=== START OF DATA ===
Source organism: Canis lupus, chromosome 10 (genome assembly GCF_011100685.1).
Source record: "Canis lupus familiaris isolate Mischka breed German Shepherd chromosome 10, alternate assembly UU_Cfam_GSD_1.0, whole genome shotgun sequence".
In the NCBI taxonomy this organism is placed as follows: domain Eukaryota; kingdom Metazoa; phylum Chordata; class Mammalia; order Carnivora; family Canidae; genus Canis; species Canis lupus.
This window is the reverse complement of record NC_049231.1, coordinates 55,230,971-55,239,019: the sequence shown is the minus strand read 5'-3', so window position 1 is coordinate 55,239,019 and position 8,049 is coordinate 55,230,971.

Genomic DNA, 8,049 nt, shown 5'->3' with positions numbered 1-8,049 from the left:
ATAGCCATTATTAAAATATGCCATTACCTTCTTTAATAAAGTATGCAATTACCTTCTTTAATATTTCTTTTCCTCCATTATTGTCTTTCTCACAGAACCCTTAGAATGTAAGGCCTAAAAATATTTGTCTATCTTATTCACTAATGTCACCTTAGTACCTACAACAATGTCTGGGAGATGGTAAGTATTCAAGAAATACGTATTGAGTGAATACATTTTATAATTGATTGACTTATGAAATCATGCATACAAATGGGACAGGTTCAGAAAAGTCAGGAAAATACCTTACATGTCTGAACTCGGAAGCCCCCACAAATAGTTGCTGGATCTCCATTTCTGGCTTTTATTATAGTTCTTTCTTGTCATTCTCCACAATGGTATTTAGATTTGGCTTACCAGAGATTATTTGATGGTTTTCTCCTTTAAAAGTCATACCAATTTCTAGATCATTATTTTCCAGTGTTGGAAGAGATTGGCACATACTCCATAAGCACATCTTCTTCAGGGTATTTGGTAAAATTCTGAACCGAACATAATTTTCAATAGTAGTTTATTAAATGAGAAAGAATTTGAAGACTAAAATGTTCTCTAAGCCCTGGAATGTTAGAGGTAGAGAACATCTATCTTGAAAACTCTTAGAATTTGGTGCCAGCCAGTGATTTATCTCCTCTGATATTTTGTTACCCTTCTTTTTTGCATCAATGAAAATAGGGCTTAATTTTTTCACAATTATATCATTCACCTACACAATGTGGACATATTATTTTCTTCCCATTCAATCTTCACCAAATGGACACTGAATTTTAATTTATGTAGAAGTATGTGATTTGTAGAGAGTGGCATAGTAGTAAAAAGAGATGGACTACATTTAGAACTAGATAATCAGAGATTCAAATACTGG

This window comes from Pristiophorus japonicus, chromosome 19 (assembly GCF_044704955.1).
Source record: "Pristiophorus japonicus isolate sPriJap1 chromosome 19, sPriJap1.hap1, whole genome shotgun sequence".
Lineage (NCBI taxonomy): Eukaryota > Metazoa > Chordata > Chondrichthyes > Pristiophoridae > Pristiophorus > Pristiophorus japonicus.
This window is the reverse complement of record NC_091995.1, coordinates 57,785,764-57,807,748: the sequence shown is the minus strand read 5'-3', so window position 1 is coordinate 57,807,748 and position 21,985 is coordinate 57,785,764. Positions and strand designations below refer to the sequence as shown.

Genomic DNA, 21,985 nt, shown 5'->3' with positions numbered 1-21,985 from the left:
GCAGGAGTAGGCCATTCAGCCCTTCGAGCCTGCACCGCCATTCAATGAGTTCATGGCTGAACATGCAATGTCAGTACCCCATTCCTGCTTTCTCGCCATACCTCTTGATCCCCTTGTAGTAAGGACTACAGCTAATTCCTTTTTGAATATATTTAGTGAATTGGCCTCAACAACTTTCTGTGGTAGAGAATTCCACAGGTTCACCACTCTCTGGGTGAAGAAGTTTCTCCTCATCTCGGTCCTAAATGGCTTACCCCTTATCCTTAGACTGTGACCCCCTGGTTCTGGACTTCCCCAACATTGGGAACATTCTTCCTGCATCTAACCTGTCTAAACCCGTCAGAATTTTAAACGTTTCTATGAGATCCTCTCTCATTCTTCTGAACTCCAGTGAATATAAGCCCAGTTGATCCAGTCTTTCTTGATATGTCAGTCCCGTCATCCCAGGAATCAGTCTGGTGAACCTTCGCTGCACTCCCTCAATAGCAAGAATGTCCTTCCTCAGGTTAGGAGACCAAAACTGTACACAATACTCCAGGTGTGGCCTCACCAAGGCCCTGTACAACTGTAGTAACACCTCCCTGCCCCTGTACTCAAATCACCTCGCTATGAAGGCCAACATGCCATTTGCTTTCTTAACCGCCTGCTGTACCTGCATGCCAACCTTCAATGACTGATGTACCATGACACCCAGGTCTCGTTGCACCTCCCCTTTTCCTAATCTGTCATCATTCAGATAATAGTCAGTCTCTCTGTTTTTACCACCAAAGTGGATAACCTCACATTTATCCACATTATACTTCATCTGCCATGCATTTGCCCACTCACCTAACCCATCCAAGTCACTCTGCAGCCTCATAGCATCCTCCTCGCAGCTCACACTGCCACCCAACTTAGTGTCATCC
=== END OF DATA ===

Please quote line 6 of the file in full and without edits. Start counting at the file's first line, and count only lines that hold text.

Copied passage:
ATAGCCATTATTAAAATATGCCATTACCTTCTTTAATAAAGTATGCAATTACCTTCTTTAATATTTCTTTTCCTCCATTATTGTCTTTCTCACAGAACCCTTAGAATGTAAGGCCTAAAAATATTTGTCTATCTTATTCACTAATGTCACCTTAGTACCTACAACAATGTCTGGGAGATGGTAAGTATTCAAGAAATACGTATTGAGTGAATACATTTTATAATTGATTGACTTATGAAATCATGCATACAAATGGGACAGGTTCAGAAAAGTCAGGAAAATACCTTACATGTCTGAACTCGGAAGCCCCCACAAATAGTTGCTGGATCTCCATTTCTGGCTTTTATTATAGTTCTTTCTTGTCATTCTCCACAATGGTATTTAGATTTGGCTTACCAGAGATTATTTGATGGTTTTCTCCTTTAAAAGTCATACCAATTTCTAGATCATTATTTTCCAGTGTTGGAAGAGATTGGCACATACTCCATAAGCACATCTTCTTCAGGGTATTTGGTAAAATTCTGAACCGAACATAATTTTCAATAGTAGTTTATTAAATGAGAAAGAATTTGAAGACTAAAATGTTCTCTAAGCCCTGGAATGTTAGAGGTAGAGAACATCTATCTTGAAAACTCTTAGAATTTGGTGCCAGCCAGTGATTTATCTCCTCTGATATTTTGTTACCCTTCTTTTTTGCATCAATGAAAATAGGGCTTAATTTTTTCACAATTATATCATTCACCTACACAATGTGGACATATTATTTTCTTCCCATTCAATCTTCACCAAATGGACACTGAATTTTAATTTATGTAGAAGTATGTGATTTGTAGAGAGTGGCATAGTAGTAAAAAGAGATGGACTACATTTAGAACTAGATAATCAGAGATTCAAATACTGG